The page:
The choruses at and high schools have been barred from full participation in the ASO's joint holiday concert held in December.

Both schools would still be allowed to send smaller contingents of chorus singers to the performance due to space restrictions.

Membership in both choral groups is based upon merit alone.

Atlanta's chorus will be added to the mix.

sam August 18, 2012 at 07:48 AM
(one that will bring some diversity to the program and more fully represent metro Atlanta) why even say that why not just say you want to allow all schools the opportunity to participate. sorry cobb but it is racism those children are not allowed because of there race.... plan and simple
Choirmom August 18, 2012 at 12:53 PM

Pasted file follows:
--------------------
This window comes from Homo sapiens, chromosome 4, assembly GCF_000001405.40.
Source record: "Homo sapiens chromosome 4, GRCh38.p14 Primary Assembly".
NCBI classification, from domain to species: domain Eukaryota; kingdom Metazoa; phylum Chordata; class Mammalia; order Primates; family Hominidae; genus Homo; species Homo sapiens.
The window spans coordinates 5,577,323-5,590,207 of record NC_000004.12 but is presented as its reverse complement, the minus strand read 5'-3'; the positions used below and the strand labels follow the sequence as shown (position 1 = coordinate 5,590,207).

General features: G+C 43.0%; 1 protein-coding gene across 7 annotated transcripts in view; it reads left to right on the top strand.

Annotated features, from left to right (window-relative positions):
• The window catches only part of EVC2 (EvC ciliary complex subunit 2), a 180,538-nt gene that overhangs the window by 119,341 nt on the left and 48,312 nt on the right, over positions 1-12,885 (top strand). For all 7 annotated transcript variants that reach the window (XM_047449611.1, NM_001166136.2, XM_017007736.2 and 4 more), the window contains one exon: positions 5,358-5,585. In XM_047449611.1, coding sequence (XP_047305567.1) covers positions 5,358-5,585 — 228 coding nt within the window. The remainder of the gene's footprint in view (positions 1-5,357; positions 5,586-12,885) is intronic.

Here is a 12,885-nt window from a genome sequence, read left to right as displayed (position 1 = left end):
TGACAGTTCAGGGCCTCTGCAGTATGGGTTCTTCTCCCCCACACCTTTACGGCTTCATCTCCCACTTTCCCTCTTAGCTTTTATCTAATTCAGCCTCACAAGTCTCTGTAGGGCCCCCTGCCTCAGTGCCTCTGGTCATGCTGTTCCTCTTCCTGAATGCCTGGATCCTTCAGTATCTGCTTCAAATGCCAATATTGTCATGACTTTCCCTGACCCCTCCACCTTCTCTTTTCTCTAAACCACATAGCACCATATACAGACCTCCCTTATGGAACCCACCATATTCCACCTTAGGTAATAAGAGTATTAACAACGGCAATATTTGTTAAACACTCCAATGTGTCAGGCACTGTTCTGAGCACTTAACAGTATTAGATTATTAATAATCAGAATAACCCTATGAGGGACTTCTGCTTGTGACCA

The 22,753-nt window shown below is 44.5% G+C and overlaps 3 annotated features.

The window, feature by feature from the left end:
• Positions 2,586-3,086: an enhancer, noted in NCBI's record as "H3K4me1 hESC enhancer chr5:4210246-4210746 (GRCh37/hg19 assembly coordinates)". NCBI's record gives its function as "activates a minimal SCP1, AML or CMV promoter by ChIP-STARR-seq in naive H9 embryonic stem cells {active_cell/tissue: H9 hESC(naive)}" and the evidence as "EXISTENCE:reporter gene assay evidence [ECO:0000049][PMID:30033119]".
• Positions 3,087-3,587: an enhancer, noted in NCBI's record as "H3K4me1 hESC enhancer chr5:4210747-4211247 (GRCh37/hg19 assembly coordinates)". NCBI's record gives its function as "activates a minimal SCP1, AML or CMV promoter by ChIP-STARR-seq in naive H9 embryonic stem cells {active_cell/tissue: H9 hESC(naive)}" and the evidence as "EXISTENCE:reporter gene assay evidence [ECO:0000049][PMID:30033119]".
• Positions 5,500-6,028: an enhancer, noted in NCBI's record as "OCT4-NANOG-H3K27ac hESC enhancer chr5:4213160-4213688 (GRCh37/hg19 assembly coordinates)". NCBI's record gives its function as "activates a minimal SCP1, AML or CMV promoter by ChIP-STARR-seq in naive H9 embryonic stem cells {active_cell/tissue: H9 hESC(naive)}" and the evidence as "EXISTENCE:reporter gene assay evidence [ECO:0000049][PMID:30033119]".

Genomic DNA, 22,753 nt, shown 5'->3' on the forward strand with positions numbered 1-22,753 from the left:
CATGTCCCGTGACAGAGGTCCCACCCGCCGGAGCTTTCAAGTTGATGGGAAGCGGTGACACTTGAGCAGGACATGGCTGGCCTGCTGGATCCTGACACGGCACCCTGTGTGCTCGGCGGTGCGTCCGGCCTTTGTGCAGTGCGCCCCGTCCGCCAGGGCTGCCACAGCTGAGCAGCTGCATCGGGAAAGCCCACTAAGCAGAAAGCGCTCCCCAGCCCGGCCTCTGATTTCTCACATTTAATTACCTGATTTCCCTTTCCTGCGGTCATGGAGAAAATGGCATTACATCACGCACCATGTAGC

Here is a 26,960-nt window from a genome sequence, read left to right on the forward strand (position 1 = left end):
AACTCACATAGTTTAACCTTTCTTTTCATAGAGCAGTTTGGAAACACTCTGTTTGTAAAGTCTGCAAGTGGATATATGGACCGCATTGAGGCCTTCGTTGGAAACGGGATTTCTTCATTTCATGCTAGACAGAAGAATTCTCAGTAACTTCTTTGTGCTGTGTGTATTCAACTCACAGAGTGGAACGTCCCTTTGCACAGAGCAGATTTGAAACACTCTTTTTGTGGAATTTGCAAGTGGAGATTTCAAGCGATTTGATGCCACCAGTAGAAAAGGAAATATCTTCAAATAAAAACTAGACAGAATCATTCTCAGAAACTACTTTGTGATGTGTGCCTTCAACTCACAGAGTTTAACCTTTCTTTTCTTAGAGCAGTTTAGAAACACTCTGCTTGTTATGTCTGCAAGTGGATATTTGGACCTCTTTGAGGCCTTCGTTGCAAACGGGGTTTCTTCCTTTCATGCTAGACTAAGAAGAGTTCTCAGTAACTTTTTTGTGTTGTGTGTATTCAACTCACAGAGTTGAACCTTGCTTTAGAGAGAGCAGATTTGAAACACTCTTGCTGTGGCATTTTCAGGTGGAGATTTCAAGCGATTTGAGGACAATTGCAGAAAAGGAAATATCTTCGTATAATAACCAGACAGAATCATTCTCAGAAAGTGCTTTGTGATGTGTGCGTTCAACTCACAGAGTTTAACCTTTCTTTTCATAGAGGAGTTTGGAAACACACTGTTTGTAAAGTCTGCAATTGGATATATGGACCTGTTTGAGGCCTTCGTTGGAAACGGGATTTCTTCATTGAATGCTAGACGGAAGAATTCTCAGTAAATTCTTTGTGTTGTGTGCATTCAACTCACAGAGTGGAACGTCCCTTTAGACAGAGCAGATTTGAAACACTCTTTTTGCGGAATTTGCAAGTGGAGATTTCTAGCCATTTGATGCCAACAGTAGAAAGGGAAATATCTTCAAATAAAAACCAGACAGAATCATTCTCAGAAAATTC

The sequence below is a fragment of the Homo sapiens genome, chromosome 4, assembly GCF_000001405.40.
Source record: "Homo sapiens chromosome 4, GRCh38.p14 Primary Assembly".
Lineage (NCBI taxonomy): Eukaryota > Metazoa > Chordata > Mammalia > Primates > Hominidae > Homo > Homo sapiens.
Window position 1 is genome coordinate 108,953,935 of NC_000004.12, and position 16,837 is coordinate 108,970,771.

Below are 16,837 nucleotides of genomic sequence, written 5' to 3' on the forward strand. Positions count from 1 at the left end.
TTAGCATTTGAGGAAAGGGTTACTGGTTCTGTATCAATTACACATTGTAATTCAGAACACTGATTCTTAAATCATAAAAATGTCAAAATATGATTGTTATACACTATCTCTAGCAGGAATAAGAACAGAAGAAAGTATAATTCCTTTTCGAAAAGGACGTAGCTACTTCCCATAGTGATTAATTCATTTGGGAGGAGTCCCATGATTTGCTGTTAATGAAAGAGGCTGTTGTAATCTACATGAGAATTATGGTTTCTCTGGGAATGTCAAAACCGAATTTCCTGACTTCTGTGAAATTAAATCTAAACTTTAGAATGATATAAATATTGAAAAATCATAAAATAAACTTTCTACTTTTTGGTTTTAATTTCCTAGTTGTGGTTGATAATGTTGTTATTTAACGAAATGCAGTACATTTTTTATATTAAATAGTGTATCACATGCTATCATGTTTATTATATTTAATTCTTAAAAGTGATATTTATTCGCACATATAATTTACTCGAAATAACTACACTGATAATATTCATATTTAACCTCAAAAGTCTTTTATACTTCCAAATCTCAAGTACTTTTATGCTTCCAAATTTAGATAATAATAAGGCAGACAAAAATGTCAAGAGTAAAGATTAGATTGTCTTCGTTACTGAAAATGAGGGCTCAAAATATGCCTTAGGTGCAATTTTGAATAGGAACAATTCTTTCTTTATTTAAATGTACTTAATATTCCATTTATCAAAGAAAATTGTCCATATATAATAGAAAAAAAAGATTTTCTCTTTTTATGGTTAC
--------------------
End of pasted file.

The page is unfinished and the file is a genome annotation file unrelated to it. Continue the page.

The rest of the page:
It seems it was not just the term "diversity" but the context of the sentence which said "to reflect the city of Atlanta".... which clearly shows the intent of the ASO. If they are trying to cover up, explain, back-track on what they said, I'm not surprised. But honestly - how could there be another interpretation if read in context AND if you look at the choir they replaced them with????
lynn August 19, 2012 at 01:00 PM
The ASO has managed to discriminate against Lassiter and Walton. Is there a lawyer willing to take this case as a class (pun intended again) action suit. It is clearly a case of discrimination.
lynn August 19, 2012 at 02:07 PM
See the comments in the editorial section of the MDJ!
Hard August 21, 2012 at 03:44 PM
Decisions to achieve someone's idea of "diversity" are a symptom of liberal insanity.


More »
Got a question? Something on your mind? Talk to your community, directly.
Note Article
Just a short thought to get the word out quickly about anything in your neighborhood.
Share something with your neighbors.What's on your mind?What's on your mind?Make an announcement, speak your mind, or sell somethingPost something
See more »